March 23, 2020 In This Moment – Mother (Album Review)
She is known to her fans as a beloved mother figure, and so it is no shock that Maria Brink and her In This Moment brothers have opted to entitle their latest offering Mother. Atlantic/Roadrunner present the eclectic collection on March 27th, 2020. Prepare to enter the in-between!
Rocking since their creation in 2005 by Vocalist Brink and Guitarist Chris Howorth, In This Moment take stimulating visuals and enmesh their performance with a hard-rocking, cross-genre sonic approach. Their artistic musings have brought millions of fans into their Blood Legion throughout the years, much in thanks to sold-out tours coast-to-coast and albums such as 2012’s gold-selling Blood, 2014’s Black Widow, and 2017’s Ritual. With each successive release, the band has elevated their craft, challenging themselves to think on a more massive scale, yet continuing to present a brilliant crossover between cinematic production and infectious bangers.
With Mother, In This Moment—Vocalist Brink, Guitarists Howorth and Randy Weitzel, Bassist Travis Johnson, and Drummer Kent Diimmel—continue their sonic evolution. Whereas Ritual sought to weave a bluesy spell of bewitching spirituality, the band’s seventh LP travels down this path even further to reach a haunting crossroads. Produced by long-time collaborator and friend Kevin Churko (Ozzy Osbourne, Five Finger Death Punch), the 14-song Mother takes the quintet’s sonic sorcery to the next level, dancing proudly in-between genres.
Mother opens to the autonomous sensory meridian response-inducing “The Beginning — Interlude,” which flows fluidly and without pause into “Fly Like An Eagle.” An intimate and sultry cover of Steve Miller Band’s 1976 classic, one with phenomenal percussion, In This Moment use Diimmel’s talents and Frontwoman Brink’s passionate pipes to drive the song’s message home. The end result is a track that fits beautifully alongside their cover of Phil Collins’ “In the Air Tonight,” and yet it harnesses more might and maturity to make an even bolder statement.
Next up, a second interlude that fans have unknowingly already experienced, “The Red Crusade,” leads the way into “The In-Between.” The album’s first single/video, the track name checks former offerings from the quintet as it blends the very best of their oeuvre, birthing the riotous lovechild of Blood and Ritual. Then, the languid pace set by “Legacy” allows the spotlight to turn toward Brink’s fiery vocals before it begins to entice listeners to shake their hips. Here, the ‘80s-inflected synth work is a highlight, anchoring a moment that ultimately provides a beautiful guitar solo from Howorth.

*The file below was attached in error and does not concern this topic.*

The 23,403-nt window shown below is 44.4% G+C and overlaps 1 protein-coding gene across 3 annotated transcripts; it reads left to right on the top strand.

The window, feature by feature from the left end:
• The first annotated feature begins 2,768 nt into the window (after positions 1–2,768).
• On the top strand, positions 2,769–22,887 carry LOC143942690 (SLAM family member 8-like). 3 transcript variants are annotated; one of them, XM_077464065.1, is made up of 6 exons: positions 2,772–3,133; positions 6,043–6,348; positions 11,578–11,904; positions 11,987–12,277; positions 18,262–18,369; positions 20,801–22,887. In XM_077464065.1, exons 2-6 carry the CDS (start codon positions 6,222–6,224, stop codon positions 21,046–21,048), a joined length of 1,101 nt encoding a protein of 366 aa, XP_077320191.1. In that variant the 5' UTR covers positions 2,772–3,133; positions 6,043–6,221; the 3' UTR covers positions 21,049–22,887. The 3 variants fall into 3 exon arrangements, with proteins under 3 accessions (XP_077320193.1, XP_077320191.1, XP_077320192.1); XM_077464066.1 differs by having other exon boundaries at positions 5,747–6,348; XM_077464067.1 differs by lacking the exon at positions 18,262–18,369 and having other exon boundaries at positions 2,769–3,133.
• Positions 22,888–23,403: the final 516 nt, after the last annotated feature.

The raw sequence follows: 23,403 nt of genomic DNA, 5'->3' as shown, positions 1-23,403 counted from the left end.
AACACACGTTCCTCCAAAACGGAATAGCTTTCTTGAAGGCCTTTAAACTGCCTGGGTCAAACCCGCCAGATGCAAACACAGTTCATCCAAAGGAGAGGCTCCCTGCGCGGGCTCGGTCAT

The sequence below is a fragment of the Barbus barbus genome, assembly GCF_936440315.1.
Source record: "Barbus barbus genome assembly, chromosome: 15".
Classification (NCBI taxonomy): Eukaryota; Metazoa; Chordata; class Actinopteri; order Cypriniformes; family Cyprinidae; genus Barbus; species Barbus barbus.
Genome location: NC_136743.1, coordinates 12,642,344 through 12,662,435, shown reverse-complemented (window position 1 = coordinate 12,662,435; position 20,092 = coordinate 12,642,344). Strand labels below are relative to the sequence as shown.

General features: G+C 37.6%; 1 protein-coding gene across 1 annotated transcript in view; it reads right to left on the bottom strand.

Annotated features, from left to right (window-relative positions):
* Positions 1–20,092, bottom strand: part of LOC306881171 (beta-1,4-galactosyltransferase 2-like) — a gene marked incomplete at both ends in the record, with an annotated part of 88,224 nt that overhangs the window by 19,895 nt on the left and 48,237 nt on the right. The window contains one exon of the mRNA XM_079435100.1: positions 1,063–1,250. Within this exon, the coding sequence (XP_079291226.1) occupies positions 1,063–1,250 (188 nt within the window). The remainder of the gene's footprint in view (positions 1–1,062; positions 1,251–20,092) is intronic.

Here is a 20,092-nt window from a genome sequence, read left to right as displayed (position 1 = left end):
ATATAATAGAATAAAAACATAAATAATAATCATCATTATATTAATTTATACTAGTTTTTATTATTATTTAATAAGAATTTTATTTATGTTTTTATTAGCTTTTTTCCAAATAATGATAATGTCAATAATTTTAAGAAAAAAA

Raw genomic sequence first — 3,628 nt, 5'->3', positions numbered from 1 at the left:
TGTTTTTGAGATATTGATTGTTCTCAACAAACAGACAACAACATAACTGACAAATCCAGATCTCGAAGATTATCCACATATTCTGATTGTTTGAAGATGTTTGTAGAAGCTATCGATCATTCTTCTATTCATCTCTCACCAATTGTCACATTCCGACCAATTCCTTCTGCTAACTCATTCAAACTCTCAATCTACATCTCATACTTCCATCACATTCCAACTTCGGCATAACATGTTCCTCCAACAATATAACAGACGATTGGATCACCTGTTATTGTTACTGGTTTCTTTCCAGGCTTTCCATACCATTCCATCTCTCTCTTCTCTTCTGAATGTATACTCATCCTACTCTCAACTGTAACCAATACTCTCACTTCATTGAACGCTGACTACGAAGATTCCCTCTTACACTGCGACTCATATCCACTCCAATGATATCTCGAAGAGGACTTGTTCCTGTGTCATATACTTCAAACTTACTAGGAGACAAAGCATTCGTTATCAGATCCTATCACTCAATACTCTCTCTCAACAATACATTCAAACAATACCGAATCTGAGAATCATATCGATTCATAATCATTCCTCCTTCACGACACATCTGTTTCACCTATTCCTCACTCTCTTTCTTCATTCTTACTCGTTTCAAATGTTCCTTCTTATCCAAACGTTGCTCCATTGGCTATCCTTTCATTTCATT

The beloved 1977 Queen anthem “We Will Rock You” has often served as a boys’ club fight song, but this time around it’s all about the empowered ladies. Joined by Lzzy Hale of Halestorm and Taylor Momsen of The Pretty Reckless, the cover allows Howorth to shine once again on guitar as the goddesses of Rock, whose harmonies blend flawlessly, prepare to blow the roof off any stadium. Next, the promise that sits at the heart of titular track “Mother” harnesses the theatrical side of the band, presenting a cinematic offering that choreographs its way across the listener’s ears.
Discordant synths open “As Above So Below,” an experimental slammer that dances deviously into infectious, radio-ready choruses. All this before the band return to those scrumptious ‘80s synths with “Born In Flames,” which starts with a subtle intensity before traveling through an atmospheric sonic landscape, one that blends what one would expect from these rockers with a dreamy ambiance that is more Indie Pop/Synthpop than Hard Rock.
To celebrate the feminine goddess, “God Is She” takes fat bass and thick guitar to craft a heady fog from which Brink’s vocals emerge to destroy you. Meanwhile, apropos of its title, “Holy Man” opens to a church organ before it begins its aerial sweep down the aisle towards an altar of funky groove and sin. Meanwhile, thumping synths provide the backbone for the rocking duet “Hunting Grounds,” featuring Joe Cotela of DED. Propelled by one another’s soaring deliveries, the pair take themselves to the next level vocally, particularly Cotella who is outstanding here.
As they continue to experiment with a multitude of influences, there’s a Celtic feel to the opening of the triumphant “Lay Me Down,” a track that eventually builds into a marching beat from Diimmel as his bandmates get their groove on. Ultimately, even if you’ve been paying attention to everything that came before, you cannot possibly be prepared for the album closer, “Into Dust.” Recycling themes from “God Is She” to introduce the ballad, they plunge head-long into a nearly seven minute long finale full of lofty emotion, moving piano work, cinematic strings, and a breathy Brink.
Mother picks up where Ritual left off, and, in some of its best moments, it combines the power of Blood and Black Widow with the synth-laden spiritual communion of Ritual. An album that truly keeps its listener guessing, throughout these 14 tracks In This Moment continue to experiment within their thick layers of sound. Brink’s vocals have grown even more powerful, while Howorth, Weitzel, Johnson, and Diimmel are all following her lead to perform at the pinnacle of their own abilities.
Here’s where fans will be polarized: Mother meanders further down the path that Ritual blazed. The yin to Ritual’s yang, if you will, there’s a darker, more primal spirituality to this newest collection, one that transcends all musical boundaries. A magnificent reminder that In This Moment are an artistic collective capable of literally anything they set their creative minds to, Mother flexes its musical wings and soars happily into the in-between. For this, Cryptic Rock gives Mother 5 of 5 stars.